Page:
"Just like any other adolescent, during my upbringing I can recall fantasizing about the different careers I wanted to pursue. When my older brother, David, was hired by the Hartford Police Department, his testimonials with the academy, field training, and road experience enhanced my knowledge of the sacrifices made by those who take the oath to protect and serve. The great impact made by law enforcement officers is the fulfillment I sought out. That's when I knew I wanted to work in a profession that had interactions with the community and provided a sense of security when needed.
Prior to my enrollment as a Student Officer in the Special State Police Officer (SSPO) Academy, I had very little knowledge of the roles and duties entailed by the members of the Massachusetts State Police. I chose to join because of the professionalism I observed by the Academy's staff, programs and social media outreach with the communities across the Commonwealth, opportunities for professional growth, the relationships with our local, state, and federal partners, and the growing diversity of the agency. I entered the academy for the 84th Recruit Training Troop and graduated as a Trooper in June of 2019.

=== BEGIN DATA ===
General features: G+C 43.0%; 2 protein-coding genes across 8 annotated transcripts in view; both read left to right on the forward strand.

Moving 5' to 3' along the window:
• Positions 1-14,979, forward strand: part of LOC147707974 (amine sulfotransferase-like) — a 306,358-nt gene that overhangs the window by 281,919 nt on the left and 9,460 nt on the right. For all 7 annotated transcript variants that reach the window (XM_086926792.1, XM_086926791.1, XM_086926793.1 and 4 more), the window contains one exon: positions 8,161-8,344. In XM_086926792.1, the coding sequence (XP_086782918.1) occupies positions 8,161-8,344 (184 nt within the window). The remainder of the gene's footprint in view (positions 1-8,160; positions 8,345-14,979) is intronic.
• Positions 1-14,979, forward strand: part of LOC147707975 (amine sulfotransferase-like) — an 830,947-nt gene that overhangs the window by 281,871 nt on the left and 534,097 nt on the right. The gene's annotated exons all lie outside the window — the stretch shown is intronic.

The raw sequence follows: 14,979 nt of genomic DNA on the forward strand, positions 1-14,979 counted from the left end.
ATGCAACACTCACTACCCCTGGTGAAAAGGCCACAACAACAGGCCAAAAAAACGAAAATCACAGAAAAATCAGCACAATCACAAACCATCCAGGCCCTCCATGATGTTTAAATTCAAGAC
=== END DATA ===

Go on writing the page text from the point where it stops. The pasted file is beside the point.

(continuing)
Opportunities within the Massachusetts State Police are endless. In my two short years of employment, I've served communities covered by two different barracks, co-lecturing with members of all ranks, and my current assignment serving as a liaison between municipal, college, and United States Army National Guard representatives and entry-level police officers."